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Waterwise has issued a draft long-term strategy for delivering improvement in water efficiency, which includes 10 new objectives to be achieved by 2030.

The group said it has broadened its vision since it last published a water efficiency strategy in 2017 to involve all people, properties and organisations in the UK – not just businesses.

The 10 objectives focus on ensuring water efficiency is visible in all government and regulatory decisions and getting consumers to understand the importance of using water wisely, including through access to timely information about their consumption.

The strategy stressed that water efficiency should be incorporated into all new building developments as well as the retrofitting of homes and workplaces.

Waterwise said putting water efficiency on the agenda of governments and regulators is essential as many specific measures in its strategy are reliant on policy support or regulatory levers. The strategy called for “headline water efficiency commitments” from government in the form of a clear statement or statutory target.

It said national government in the UK should provide evidence to show how they are bringing forward policies to support demand reduction and establish independent groups to advise ministers on whether progress is sufficient or what improvements are required.

Waterwise chief executive Nicci Russell explained there is an urgent need to reduce demand for water. “Not just in homes”, she said, “but across all of society – and we need to see leadership and action to step up to this challenge.

“Let’s not forget, water use was rising even before Covid hit, despite lofty ambitions to bring it down. We want to see water efficiency actions hand-in hand with the climate crisis – net zero and climate change mitigation and adaptation.”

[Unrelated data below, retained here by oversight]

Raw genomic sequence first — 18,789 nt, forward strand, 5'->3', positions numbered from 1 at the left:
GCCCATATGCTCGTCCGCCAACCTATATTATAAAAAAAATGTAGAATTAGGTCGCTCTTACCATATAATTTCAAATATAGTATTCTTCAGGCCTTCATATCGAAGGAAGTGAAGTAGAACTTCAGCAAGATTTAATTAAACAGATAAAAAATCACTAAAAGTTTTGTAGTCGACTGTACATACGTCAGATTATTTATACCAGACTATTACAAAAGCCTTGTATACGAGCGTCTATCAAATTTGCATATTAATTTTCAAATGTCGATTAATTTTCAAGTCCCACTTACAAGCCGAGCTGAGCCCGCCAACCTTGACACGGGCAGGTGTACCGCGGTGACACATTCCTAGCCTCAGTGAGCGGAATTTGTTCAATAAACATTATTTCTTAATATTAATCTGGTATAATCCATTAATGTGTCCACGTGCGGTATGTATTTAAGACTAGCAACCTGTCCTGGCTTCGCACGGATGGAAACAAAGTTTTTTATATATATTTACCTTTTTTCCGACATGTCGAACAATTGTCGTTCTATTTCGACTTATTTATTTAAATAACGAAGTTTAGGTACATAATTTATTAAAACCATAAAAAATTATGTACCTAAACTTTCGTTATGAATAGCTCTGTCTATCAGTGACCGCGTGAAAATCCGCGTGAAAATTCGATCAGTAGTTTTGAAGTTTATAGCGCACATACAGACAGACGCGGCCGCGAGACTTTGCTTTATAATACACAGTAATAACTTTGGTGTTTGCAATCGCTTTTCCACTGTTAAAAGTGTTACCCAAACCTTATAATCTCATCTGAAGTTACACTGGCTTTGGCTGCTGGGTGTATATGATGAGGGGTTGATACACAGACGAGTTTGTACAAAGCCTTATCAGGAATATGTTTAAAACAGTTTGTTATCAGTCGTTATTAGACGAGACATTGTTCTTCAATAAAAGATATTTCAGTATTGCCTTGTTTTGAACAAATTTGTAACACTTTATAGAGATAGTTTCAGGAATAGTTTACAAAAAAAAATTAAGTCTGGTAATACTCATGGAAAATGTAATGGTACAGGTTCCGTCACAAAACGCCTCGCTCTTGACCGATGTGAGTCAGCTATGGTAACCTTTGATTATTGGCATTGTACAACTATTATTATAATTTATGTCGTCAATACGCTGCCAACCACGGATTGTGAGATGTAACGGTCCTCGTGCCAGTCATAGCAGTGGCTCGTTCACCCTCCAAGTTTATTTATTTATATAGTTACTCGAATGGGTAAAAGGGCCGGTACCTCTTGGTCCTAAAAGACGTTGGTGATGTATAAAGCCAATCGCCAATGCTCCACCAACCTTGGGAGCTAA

Furthermore, Waterwise called on regulators to move “from words to deeds” by prioritising water efficiency, not only in strategic narratives, but also in regulatory frameworks and cost delivery incentives.
The strategy highlighted smart metering as crucial to meeting the objectives by capturing data on consumption and leakage that can be used by consumers to help them save water.

It focuses on the need for better education around the value of water – something that campaigns have worked to underline in recent years. Waterwise said this needs to be a regular part of education in schools, colleges, workplaces and communities, rather than “a one lesson and done approach”. It should move away from current narratives about the water cycle that lead people to believe plentiful drinking water falls from the sky.

Educational engagement should go beyond water companies, Waterwise suggested, and said government and local authorities, community and religious groups, and schools and educational organisations should also be involved.

Delivering the strategy, Waterwise said, could save at least 1,500 megalitres of water daily by 2030.

The 10 objectives